Rivers is further an expert of her novel’s balancing act when it comes to her characters. Six characters with POVs are in this novel and each are explored expertly. In their arcs, in their relevances and in their depth she excels. Writing a large cast of POV characters, and in fact reading, intimidates me. There is too much to keep track of and too little time to understand these characters well. In contrast, this book was an ease to read, keep track of everyone and explore their minds. Each of their charms and motives were very easy to explore and there wasn’t a single character I wasn’t invested in.

Narrative was another aspect used very well. Tension and exploration was very well balanced, and in spite of the many characters everything was revealed with poise and at just the right time for the story to appear cohesive. Tense scenes bunched up together expertly. When characters’ paths converged, the perspectives were used so appropriately that it was uncanny. This book indeed feels perfectly written and I have no complaints whatsoever.

Actually I do have one; I wish book two was out already!

All the King’s Traitors gets a score of 5/5. Expect big things from this series.

Yours in writing

Amy

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Gretel is the Greatest – a review of Necessary Evil by Ian Tregillis

Finish this book left me with an odd feeling – a disturbance and a satisfaction.

And I loved it.

Raybould Marsh has travelled back in time to save the world from the all-powerful Eidolons, save his daughter from death, and save his marriage that went far too downhill in the future. He must go back to the days of Milkweed in 1939 and stop the secret service’s warlocks from making the one mistake that sent humanity to its doom. Teaming up with his worst enemy, the clairvoyant Gretel, he uses his knowledge from the future to orchestrate his plans from the inside, without revealing his identity to his present self, and to still ensure Great Britain wins the Second World War.

First we need to address the elephant in the room – the sudden inclusion of first person perspective in an entire series that used to be third person. I found it jarring the first time I read it, but I rolled with it. It made sense as to why it was needed – the past and the future version of Marsh had POVs in this novel. There was no way to distinguish the two better than to have the perspectives in such a way. And this wound up making me enjoy the novel a great deal more. I had a bias towards reading his POVs because of how smoothly they read and how deep we got into his mind. I would have loved to have seen this with more characters, but I still thoroughly enjoyed the other third person perspectives for what it’s worth.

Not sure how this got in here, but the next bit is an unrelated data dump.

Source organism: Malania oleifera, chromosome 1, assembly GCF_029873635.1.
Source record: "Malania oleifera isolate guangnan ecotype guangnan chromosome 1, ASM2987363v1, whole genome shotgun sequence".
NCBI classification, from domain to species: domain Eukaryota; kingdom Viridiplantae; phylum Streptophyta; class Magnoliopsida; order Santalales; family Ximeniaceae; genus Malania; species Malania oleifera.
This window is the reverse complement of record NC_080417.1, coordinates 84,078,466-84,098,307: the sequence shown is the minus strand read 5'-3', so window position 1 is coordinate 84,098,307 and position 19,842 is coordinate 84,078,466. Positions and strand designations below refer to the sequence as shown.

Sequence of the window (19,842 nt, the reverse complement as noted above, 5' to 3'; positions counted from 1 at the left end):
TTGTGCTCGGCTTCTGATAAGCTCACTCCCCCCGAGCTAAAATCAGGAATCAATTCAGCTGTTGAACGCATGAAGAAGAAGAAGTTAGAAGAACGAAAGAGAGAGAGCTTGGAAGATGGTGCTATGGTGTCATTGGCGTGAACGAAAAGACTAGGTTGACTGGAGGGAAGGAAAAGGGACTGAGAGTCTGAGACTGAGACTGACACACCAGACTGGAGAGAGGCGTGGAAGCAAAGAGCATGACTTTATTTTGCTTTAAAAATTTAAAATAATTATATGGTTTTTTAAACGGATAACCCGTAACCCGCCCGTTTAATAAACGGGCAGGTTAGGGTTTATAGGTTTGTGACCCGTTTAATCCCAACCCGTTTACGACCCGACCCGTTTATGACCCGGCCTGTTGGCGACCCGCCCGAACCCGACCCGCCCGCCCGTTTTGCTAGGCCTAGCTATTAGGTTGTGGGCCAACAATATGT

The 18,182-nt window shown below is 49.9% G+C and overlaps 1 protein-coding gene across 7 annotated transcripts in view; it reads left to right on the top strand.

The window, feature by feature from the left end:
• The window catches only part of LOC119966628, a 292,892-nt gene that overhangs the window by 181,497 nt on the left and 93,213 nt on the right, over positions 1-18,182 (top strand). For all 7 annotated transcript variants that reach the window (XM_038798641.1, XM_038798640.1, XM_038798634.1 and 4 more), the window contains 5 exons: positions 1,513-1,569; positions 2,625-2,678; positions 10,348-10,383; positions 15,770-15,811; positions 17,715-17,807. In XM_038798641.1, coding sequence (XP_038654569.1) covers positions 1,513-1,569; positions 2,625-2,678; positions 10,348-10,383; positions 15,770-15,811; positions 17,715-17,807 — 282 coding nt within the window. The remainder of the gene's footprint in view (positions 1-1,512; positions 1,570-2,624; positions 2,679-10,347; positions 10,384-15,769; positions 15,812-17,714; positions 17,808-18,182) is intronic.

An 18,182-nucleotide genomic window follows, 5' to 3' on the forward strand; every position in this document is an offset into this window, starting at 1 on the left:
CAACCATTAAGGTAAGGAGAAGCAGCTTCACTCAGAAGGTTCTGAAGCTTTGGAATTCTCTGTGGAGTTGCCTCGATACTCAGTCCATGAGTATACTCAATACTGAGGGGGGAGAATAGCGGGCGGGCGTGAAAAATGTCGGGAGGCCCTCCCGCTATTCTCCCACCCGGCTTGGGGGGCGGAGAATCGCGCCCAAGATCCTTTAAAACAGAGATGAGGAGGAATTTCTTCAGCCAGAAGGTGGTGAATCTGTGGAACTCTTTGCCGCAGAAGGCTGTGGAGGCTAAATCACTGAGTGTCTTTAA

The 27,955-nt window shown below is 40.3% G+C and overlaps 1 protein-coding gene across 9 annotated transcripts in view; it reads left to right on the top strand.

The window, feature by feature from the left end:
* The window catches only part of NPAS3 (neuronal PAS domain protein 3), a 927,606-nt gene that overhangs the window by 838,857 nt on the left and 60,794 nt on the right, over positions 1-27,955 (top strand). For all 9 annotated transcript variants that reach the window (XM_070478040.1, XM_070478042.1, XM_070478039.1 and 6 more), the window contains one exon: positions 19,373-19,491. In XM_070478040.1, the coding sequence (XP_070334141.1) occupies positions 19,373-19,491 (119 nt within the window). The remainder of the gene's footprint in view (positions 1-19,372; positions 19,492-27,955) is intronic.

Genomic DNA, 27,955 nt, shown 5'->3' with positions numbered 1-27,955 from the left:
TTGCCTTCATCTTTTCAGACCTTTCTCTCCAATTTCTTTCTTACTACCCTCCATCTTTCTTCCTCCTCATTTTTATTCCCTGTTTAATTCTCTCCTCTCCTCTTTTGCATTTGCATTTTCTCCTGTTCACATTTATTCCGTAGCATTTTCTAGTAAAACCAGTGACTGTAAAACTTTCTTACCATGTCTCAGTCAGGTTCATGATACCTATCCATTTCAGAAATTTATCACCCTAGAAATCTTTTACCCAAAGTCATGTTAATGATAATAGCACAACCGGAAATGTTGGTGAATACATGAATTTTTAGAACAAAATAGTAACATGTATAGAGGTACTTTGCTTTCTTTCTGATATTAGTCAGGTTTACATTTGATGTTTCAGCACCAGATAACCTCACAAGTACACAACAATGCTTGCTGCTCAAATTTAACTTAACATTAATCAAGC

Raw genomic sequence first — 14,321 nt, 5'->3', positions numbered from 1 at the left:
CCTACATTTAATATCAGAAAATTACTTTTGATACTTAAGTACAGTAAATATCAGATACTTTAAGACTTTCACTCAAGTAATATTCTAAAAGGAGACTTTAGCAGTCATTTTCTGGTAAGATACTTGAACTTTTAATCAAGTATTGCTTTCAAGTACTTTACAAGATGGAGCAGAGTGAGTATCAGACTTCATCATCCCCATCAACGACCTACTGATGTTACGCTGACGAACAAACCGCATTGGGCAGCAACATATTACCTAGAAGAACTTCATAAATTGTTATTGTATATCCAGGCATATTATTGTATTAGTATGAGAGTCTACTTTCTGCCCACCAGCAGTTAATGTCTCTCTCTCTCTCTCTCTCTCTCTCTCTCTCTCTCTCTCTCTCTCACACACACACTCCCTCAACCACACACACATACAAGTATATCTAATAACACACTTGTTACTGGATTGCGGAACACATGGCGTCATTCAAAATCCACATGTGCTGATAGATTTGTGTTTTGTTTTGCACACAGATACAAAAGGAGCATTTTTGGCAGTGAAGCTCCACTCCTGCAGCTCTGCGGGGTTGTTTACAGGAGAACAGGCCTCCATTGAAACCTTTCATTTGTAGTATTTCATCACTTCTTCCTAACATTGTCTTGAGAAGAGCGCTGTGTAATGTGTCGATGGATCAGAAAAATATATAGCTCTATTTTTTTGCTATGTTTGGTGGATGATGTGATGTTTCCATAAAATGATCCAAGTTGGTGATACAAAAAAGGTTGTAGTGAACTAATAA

Another part I loved was the occasional peak into Gretel’s mind – something I craved when I read the previous novel! We got a taste of it right from page one, her odd charm previously shown in the perspectives of Klaus, Marsh and Will now being seen from her own perspective. Her calculation comes with an ego, and the way her story ended was awfully poetic. In spite of being an exceedingly horrid person, her character is by far my favourite, one I was very thankful to see glances of in this novel. I really want to see more villains like her in future reads.

Having a novel so centred on orchestrated plots can otherwise be difficult to make, but this novel danced around it with such prowess. Granted, it has been years since I read the first book in the series so I have no idea how truly accurate it is, but the butterfly effect was in full swing and I was flying on it. To see the calculations, causes and effects through future Marsh’s perspective was particularly enlightening, while also seeing the results playing out like it did in history. The previous timeline was an alternate history, and it felt enlightening to see the true events play out in this book including the strategic things around Dunkirk.

I think what this book really did the best was the closing of character arcs. I’ve already hinted that Gretel’s character arc was masterfully done, but even both versions of Marsh, Will and Stephenson were done incredibly well. This was expertly done through exploring the themes of morality. No better way to end the series.

Necessary Evil gets a score of 5/5. There had never been a more satisfying ending.

And now it’s series ranking time! The last series I would have finished for 2021.